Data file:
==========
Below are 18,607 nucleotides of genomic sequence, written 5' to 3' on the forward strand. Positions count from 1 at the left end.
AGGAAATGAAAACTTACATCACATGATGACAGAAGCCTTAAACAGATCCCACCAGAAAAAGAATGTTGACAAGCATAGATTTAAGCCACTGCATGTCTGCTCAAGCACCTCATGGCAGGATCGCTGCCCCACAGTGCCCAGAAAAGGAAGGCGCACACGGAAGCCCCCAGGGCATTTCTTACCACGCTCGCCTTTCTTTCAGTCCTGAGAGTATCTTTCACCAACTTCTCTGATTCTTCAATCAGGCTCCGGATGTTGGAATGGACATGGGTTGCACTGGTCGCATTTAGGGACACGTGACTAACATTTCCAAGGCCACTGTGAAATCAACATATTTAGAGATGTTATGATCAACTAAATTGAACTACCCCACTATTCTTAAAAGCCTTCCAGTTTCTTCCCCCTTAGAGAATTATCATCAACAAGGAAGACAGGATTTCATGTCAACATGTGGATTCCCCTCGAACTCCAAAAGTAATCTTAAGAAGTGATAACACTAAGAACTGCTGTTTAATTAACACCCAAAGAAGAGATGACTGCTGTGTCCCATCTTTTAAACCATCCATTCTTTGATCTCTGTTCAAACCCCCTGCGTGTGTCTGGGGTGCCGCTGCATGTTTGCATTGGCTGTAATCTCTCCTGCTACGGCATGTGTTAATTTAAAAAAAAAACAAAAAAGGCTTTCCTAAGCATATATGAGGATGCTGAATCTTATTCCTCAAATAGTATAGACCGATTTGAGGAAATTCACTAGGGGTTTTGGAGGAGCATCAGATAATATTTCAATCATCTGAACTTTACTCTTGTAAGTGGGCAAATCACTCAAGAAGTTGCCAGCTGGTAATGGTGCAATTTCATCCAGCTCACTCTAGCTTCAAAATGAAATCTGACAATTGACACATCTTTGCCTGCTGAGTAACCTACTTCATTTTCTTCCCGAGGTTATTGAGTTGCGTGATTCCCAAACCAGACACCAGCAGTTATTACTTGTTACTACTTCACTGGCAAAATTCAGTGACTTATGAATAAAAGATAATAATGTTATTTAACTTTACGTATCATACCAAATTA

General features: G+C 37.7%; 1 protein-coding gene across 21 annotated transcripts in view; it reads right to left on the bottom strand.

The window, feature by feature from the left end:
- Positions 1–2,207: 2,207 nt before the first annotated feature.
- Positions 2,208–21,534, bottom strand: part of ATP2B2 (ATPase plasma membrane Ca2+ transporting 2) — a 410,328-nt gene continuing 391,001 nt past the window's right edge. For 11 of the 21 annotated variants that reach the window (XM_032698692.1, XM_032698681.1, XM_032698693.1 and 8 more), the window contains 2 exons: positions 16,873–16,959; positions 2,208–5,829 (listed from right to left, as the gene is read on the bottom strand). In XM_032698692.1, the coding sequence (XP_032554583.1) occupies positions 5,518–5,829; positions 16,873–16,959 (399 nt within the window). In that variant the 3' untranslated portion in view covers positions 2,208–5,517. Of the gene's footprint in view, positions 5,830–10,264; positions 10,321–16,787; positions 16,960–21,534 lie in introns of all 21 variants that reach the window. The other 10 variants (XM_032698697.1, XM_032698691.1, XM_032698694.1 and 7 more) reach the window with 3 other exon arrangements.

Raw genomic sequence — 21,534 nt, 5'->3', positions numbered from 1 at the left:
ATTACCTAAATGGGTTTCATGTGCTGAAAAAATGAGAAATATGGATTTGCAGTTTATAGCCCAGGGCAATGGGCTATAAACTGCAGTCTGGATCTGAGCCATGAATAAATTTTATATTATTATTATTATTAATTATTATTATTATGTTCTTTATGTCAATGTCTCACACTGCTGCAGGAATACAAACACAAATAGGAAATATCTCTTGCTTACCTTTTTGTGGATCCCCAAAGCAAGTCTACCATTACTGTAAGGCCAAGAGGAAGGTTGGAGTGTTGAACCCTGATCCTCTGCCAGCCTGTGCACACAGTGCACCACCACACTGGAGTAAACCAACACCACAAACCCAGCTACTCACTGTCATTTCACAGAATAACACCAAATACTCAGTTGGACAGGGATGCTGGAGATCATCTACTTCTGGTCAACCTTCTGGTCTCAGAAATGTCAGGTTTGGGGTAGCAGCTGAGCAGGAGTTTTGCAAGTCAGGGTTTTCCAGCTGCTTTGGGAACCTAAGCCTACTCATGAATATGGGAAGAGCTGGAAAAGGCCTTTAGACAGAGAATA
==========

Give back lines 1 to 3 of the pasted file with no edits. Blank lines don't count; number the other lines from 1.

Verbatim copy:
Below are 18,607 nucleotides of genomic sequence, written 5' to 3' on the forward strand. Positions count from 1 at the left end.
AGGAAATGAAAACTTACATCACATGATGACAGAAGCCTTAAACAGATCCCACCAGAAAAAGAATGTTGACAAGCATAGATTTAAGCCACTGCATGTCTGCTCAAGCACCTCATGGCAGGATCGCTGCCCCACAGTGCCCAGAAAAGGAAGGCGCACACGGAAGCCCCCAGGGCATTTCTTACCACGCTCGCCTTTCTTTCAGTCCTGAGAGTATCTTTCACCAACTTCTCTGATTCTTCAATCAGGCTCCGGATGTTGGAATGGACATGGGTTGCACTGGTCGCATTTAGGGACACGTGACTAACATTTCCAAGGCCACTGTGAAATCAACATATTTAGAGATGTTATGATCAACTAAATTGAACTACCCCACTATTCTTAAAAGCCTTCCAGTTTCTTCCCCCTTAGAGAATTATCATCAACAAGGAAGACAGGATTTCATGTCAACATGTGGATTCCCCTCGAACTCCAAAAGTAATCTTAAGAAGTGATAACACTAAGAACTGCTGTTTAATTAACACCCAAAGAAGAGATGACTGCTGTGTCCCATCTTTTAAACCATCCATTCTTTGATCTCTGTTCAAACCCCCTGCGTGTGTCTGGGGTGCCGCTGCATGTTTGCATTGGCTGTAATCTCTCCTGCTACGGCATGTGTTAATTTAAAAAAAAAACAAAAAAGGCTTTCCTAAGCATATATGAGGATGCTGAATCTTATTCCTCAAATAGTATAGACCGATTTGAGGAAATTCACTAGGGGTTTTGGAGGAGCATCAGATAATATTTCAATCATCTGAACTTTACTCTTGTAAGTGGGCAAATCACTCAAGAAGTTGCCAGCTGGTAATGGTGCAATTTCATCCAGCTCACTCTAGCTTCAAAATGAAATCTGACAATTGACACATCTTTGCCTGCTGAGTAACCTACTTCATTTTCTTCCCGAGGTTATTGAGTTGCGTGATTCCCAAACCAGACACCAGCAGTTATTACTTGTTACTACTTCACTGGCAAAATTCAGTGACTTATGAATAAAAGATAATAATGTTATTTAACTTTACGTATCATACCAAATTA

General features: G+C 37.7%; 1 protein-coding gene across 21 annotated transcripts in view; it reads right to left on the bottom strand.